Copyright Weather Channel

Ongoing Fronts

Did you know that the term “front” used on modern weather maps came into use because of their resemblance to the military fronts of the First World War? The idea first emerged in Norway in the early 1900s by Jacob Bjerknes who created the notion of a “front” as a boundary between two air masses. […]

British Soldiers Digging 1918. Copyright Imperial War Museum

Cultural Differences

Did you know that British and French soldiers suffered a variety of cultural misunderstandings when they met? Soldiers of each nation viewed the other with a mix of curiosity and suspicion. Neither side had spent much time around the other before the war and it took time to adapt. French soldiers thought the British were obsessed with […]

British Summer Time

Did you know that British Summer Time was first initiated in Britain during the First World War? It had first been heavily proposed by William Willet in 1907 as an argument against the ‘waste’ of daylight. Willet died in 1915 with the government still heavily resistant to his proposal. However with Germany introducing a Daylight […]

Gas Chamber at Seaford

The introduction of gas warfare in 1915 meant that soldiers of all sides would have to learn to survive this new weapon. The hills near Seaford played host to a training gas chamber for just this purpose. The first serious use of gas as a weapon in the First World War came at Ypres in […]

Adoption and Reconstruction

After the war, many French towns and villages lay in ruins. Rebuilding them would require time, effort, and money … which is where East Sussex stepped in.  Whilst the Armistice in 1918 brought an end to the fighting, it was not the end of the suffering for many people in Belgium or Northern France. Over four […]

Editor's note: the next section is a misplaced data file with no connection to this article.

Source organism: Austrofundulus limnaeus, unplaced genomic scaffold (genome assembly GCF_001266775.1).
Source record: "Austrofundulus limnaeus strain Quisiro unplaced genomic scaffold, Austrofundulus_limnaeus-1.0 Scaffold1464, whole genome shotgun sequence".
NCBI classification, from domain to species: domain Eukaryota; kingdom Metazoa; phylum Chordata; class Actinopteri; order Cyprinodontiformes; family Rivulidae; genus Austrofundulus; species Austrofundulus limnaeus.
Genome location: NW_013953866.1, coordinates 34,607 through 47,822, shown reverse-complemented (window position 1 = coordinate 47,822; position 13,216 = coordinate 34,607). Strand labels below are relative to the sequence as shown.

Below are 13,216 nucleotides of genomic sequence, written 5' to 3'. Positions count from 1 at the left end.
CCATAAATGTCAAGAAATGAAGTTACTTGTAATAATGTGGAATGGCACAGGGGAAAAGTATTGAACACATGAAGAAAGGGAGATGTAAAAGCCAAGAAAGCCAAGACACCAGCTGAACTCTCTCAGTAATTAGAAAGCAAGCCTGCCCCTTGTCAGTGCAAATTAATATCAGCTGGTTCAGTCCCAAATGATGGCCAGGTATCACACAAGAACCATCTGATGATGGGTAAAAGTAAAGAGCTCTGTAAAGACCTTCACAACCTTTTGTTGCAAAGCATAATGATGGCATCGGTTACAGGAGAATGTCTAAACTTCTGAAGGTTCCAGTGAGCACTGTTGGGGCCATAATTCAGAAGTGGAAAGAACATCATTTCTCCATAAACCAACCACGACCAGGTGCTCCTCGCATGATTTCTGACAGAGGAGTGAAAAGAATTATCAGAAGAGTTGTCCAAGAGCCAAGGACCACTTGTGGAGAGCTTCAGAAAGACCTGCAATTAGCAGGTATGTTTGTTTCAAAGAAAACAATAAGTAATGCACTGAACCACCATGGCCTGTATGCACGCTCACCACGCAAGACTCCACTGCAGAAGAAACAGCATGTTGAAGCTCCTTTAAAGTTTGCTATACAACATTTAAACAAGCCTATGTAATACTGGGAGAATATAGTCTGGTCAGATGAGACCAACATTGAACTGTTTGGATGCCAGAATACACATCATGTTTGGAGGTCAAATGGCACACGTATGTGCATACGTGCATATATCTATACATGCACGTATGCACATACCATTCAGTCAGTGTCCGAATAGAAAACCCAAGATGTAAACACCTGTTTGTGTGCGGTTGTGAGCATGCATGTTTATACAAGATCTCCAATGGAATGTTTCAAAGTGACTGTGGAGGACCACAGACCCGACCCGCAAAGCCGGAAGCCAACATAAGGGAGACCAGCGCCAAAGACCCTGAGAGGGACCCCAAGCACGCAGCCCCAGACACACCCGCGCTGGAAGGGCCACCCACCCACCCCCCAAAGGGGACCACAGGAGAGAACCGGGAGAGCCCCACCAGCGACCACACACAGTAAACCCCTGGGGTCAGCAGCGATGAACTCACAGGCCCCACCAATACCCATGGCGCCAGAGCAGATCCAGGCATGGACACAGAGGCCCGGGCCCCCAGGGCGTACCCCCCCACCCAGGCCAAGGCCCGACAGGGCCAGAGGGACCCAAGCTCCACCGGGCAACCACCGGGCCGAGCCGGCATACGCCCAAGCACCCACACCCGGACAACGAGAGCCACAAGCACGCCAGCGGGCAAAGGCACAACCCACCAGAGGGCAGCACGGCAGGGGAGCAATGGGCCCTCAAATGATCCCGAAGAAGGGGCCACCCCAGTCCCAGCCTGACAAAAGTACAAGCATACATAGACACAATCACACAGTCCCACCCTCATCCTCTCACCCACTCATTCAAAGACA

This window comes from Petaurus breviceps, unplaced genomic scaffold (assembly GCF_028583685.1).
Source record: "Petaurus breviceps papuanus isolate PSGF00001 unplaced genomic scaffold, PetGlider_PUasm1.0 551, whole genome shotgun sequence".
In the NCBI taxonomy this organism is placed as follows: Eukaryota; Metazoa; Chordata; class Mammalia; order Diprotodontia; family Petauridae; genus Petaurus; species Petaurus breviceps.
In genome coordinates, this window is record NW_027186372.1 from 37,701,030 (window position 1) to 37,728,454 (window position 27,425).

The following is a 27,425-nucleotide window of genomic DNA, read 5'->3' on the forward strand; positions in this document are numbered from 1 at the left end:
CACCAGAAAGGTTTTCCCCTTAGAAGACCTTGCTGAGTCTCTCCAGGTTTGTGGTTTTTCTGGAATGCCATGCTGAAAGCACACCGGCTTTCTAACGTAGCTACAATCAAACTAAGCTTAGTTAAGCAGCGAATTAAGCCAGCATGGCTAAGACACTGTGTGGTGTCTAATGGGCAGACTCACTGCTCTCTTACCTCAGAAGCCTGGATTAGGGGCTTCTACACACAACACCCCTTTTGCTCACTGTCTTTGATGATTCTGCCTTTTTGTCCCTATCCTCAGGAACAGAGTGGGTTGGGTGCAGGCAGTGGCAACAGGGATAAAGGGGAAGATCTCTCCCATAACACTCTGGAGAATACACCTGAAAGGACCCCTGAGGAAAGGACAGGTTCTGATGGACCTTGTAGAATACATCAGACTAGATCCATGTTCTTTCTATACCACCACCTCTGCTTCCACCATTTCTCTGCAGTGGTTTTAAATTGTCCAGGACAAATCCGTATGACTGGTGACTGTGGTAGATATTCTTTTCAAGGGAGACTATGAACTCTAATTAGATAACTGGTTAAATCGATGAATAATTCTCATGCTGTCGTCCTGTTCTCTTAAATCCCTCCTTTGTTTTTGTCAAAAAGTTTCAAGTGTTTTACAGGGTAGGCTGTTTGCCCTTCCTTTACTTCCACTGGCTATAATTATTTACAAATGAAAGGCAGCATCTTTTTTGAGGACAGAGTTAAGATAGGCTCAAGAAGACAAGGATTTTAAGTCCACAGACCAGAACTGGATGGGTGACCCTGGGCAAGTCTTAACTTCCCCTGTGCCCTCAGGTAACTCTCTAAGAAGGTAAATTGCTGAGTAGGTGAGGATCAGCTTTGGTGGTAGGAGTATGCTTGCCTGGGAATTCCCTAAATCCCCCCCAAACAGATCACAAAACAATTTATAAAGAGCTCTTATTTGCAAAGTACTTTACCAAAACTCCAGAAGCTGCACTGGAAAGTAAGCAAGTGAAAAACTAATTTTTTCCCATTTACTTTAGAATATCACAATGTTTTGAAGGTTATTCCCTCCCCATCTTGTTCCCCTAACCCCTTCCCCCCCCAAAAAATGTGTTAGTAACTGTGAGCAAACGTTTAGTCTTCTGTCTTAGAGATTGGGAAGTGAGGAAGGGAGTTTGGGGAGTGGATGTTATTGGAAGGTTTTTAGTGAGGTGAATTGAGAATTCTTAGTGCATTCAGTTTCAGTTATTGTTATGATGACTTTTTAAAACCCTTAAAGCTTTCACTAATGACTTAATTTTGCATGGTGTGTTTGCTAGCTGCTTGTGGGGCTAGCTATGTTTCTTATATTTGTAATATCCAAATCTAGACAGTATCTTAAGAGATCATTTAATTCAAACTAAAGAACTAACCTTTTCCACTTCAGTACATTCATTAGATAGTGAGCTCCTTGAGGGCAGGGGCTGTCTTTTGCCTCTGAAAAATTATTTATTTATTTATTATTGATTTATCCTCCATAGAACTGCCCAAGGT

Chris Kempshall - Project Officer

Chris Kempshall – Project Officer

I am the Project Officer for East Sussex County Council’s First World War Centenary Project. In this role I have been creating content for this website and liaising with local museums, community groups, and residents. I have been actively researching the First World War since 2008 and completed my PhD at the University of Sussex in […]

Lowther’s Lambs

When war was declared in 1914, Britain found itself short of soldiers. Men would have to be found and motivated all across the country, and East Sussex was no different. This is the story of how Claude Lowther recruited hundreds of men and sent them off to war. Many would not return home. The sight of […]

Sussex and the Suvla Bay

With the war intensifying, desperate attempts were made to grasp victory. British soldiers were sent across the seas in search of a breakthrough, and East Sussex men were amongst them. As it became apparent in early 1915 that the Western Front had descended into trenches and stalemate. Allied leaders began to look further afield for locations where […]

D Company 11th Southdowns Battalion, Royal Sussex Regiment

The Day that Sussex Died

The battlefields of the First World War are filled with tragedies and lost lives. This is the story of the worst moment in Sussex’s military history and the day its men died. The sound of artillery at the outbreak of the Battle of the Somme could be clearly heard on the Sussex coast. The noise of the […]

Letter about a Conscientious Objector

Conscientious Objection in Sussex

Whilst recruitment and conscription saw many East Sussex men enter the ranks of the British Army some resisted service on grounds of conscience or religion. First World War recruitment, which was built upon popular support largely peaked in the early months of the war in 1914. Propaganda posters and appeals to men’s patriotic instincts worked well but […]